Litigation, Court and Hearing Costs

Liability for Costs

  • It is up to the Court to decide as to whether costs are payable by one party to another.
  • In order to make a cost order, the court has to consider the guideline and provisions which guide this discretion.

General Rule

  • As a general rule, the party which is unsuccessful will be ordered to pay the cost of the “Successful Party”
  • However, the court has the discretion to make other cost orders as well
  • In deciding whether to make an order contrary to the general rule,
  • the Court must have regard to all the circumstances of the case, including the conduct of the parties and whether a party has succeeded on part of his or her case even if he/she has not been wholly successful.

Conduct

The conduct of the parties includes (Important Provisions)

  • The conduct of both claimant and defendant before as well as during the proceedings.
  • Whether the parties or up to what extent the parties to a claim has followed the pre-action protocol.
  • Whether it was reasonable for a party to raise, pursue or contest a particular allegation or issue.
  • The manner in which a party has pursued or defended his/her case and whether he/she has wholly or partly exaggerated his claim.

Failure to Comply

Failure to comply with the pre-action protocols, court orders and directions may have a significant impact on the parties to a claim.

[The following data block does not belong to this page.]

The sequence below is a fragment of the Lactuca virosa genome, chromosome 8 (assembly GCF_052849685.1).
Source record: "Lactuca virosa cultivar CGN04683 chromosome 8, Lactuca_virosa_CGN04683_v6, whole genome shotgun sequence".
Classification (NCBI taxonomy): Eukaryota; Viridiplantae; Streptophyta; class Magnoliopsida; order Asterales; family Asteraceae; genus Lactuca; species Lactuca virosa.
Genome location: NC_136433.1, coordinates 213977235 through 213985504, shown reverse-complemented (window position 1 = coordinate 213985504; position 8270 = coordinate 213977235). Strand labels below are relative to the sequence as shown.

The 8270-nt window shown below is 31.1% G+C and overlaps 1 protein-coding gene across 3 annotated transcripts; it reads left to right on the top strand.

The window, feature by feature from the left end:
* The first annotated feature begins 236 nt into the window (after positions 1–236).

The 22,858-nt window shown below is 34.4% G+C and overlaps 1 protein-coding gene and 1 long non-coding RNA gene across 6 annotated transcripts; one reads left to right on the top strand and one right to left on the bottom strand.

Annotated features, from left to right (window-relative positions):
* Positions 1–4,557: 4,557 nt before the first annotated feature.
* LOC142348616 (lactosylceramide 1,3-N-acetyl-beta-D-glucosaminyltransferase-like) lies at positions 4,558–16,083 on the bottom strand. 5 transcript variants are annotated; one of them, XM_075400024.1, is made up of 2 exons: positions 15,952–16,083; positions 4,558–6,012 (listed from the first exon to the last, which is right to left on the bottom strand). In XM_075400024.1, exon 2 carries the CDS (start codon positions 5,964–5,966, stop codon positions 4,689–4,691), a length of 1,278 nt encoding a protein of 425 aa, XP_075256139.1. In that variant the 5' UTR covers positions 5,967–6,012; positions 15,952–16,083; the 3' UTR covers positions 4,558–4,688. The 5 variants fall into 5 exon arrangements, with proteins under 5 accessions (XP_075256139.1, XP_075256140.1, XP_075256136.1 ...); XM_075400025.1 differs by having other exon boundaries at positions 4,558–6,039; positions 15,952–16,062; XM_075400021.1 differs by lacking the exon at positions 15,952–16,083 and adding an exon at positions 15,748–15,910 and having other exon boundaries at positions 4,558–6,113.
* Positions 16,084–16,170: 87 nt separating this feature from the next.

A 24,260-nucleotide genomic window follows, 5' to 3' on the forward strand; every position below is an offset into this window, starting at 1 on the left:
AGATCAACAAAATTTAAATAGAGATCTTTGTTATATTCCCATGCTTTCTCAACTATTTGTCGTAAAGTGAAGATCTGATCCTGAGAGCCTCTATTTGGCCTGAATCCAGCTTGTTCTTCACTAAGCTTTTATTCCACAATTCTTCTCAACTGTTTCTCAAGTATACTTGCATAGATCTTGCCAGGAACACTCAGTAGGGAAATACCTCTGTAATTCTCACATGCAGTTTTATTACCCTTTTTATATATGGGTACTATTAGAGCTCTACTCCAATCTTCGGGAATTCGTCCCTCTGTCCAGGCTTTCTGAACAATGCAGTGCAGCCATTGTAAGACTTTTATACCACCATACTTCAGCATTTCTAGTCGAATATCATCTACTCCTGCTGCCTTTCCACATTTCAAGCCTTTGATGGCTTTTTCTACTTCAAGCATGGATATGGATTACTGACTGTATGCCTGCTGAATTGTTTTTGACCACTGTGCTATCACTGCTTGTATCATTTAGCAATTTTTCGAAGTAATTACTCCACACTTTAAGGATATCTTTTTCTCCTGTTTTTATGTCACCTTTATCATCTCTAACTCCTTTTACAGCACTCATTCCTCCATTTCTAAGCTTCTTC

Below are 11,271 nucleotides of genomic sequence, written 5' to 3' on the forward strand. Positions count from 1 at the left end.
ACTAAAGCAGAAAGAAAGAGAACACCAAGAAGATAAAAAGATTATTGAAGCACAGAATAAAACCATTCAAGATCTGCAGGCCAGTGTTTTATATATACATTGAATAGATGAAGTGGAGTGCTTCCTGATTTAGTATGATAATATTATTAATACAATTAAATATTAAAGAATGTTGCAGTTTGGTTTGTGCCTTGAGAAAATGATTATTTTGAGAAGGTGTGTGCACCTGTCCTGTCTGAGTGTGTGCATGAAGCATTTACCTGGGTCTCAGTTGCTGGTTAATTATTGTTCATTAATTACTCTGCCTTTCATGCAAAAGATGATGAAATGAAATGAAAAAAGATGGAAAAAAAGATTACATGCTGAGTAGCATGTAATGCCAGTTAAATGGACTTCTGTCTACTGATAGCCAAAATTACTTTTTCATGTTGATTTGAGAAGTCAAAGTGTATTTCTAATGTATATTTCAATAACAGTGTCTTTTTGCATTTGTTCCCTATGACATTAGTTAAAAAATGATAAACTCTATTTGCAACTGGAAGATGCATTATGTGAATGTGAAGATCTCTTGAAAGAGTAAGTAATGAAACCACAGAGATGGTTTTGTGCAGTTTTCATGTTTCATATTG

• Where a party has failed to comply with orders of the Court or other procedural rules the Court may reduce the amount of cost to which a successful party would normally be entitled. Further, in such a scenario, a liable party may be required to pay more than would normally be considered to be reasonable had the breach of the provision not occurred.
  • It is important to note that liability to pay costs is not necessarily an all or nothing decision and a judge may require one party to pay a percentage of the other party’s costs as well. For example, 60% or 80% of the cost of other party. The Courts have been given discretionary powers and guidance and they can make any cost order within that guideline and discretion.

Two Sets of Costs

  • The Court does not generally order an unsuccessful claimant to pay two sets of costs (typically the costs incurred by the defendant and an interested party),
  • However, the Court may order two sets of costs to be paid where the defendant and the interested party deal with separate issues, or have different interests and so require separate representation.
  • The Court may order an unsuccessful claimant to pay two sets of costs of preparing Acknowledgements of Service.

Reasonable Costs and determination of Cost

  • The Court will only allow those costs which are incurred reasonably and will not allow costs which have been unreasonably incurred or which are unreasonable in amount.
  • In determining if costs are reasonable the Court will have regard to all the circumstances of the case.
  • The basis of the assessment is important when determining whether the costs claimed are reasonable.

Determination of Cost

In determining the basis of the assessment, the Court has two options:

  • The standard basis
  • An indemnity basis

The Standard Basis

  • Most costs orders are made on the standard basis. Where a Court is silent as to the basis on which it is assessing costs, the presumption is that assessment is on the standard basis.